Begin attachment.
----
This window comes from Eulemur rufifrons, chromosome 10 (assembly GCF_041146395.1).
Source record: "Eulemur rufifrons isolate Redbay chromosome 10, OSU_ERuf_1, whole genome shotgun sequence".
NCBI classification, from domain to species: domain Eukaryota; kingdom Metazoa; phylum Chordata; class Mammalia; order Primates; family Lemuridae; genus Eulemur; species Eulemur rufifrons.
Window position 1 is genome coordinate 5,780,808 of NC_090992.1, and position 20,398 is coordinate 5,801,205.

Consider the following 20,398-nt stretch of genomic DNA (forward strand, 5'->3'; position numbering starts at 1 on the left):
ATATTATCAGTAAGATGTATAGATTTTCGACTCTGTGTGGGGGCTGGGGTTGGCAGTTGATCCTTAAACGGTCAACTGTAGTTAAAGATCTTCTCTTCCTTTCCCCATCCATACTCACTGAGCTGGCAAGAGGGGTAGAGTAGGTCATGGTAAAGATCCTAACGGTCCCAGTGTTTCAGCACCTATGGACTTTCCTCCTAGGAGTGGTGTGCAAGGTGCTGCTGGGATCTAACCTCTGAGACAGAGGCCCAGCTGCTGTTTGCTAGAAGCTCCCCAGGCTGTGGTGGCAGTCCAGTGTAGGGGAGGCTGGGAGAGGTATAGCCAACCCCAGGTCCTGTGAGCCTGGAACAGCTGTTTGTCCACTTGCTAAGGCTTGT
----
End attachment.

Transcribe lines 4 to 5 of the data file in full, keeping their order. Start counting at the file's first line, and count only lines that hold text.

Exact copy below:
Window position 1 is genome coordinate 5,780,808 of NC_090992.1, and position 20,398 is coordinate 5,801,205.

Consider the following 20,398-nt stretch of genomic DNA (forward strand, 5'->3'; position numbering starts at 1 on the left):